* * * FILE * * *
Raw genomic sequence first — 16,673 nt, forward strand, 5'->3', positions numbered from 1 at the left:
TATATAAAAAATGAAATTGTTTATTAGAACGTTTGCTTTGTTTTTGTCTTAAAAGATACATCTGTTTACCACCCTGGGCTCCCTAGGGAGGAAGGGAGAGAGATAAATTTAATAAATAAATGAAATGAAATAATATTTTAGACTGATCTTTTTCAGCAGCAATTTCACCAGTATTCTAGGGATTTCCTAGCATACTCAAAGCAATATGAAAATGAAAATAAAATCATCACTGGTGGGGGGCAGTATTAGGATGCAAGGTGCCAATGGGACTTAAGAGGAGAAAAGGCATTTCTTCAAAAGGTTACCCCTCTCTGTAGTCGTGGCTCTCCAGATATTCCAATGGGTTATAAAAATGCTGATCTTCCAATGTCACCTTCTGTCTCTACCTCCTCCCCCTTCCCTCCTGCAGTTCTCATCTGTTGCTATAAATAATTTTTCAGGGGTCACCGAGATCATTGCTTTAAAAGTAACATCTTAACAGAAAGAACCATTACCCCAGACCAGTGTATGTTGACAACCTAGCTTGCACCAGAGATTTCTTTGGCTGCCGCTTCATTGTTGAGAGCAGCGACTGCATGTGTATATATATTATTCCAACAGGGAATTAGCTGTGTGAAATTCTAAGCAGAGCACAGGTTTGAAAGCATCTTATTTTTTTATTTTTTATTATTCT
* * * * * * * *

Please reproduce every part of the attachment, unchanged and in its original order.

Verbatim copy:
Raw genomic sequence first — 16,673 nt, forward strand, 5'->3', positions numbered from 1 at the left:
TATATAAAAAATGAAATTGTTTATTAGAACGTTTGCTTTGTTTTTGTCTTAAAAGATACATCTGTTTACCACCCTGGGCTCCCTAGGGAGGAAGGGAGAGAGATAAATTTAATAAATAAATGAAATGAAATAATATTTTAGACTGATCTTTTTCAGCAGCAATTTCACCAGTATTCTAGGGATTTCCTAGCATACTCAAAGCAATATGAAAATGAAAATAAAATCATCACTGGTGGGGGGCAGTATTAGGATGCAAGGTGCCAATGGGACTTAAGAGGAGAAAAGGCATTTCTTCAAAAGGTTACCCCTCTCTGTAGTCGTGGCTCTCCAGATATTCCAATGGGTTATAAAAATGCTGATCTTCCAATGTCACCTTCTGTCTCTACCTCCTCCCCCTTCCCTCCTGCAGTTCTCATCTGTTGCTATAAATAATTTTTCAGGGGTCACCGAGATCATTGCTTTAAAAGTAACATCTTAACAGAAAGAACCATTACCCCAGACCAGTGTATGTTGACAACCTAGCTTGCACCAGAGATTTCTTTGGCTGCCGCTTCATTGTTGAGAGCAGCGACTGCATGTGTATATATATTATTCCAACAGGGAATTAGCTGTGTGAAATTCTAAGCAGAGCACAGGTTTGAAAGCATCTTATTTTTTTATTTTTTATTATTCT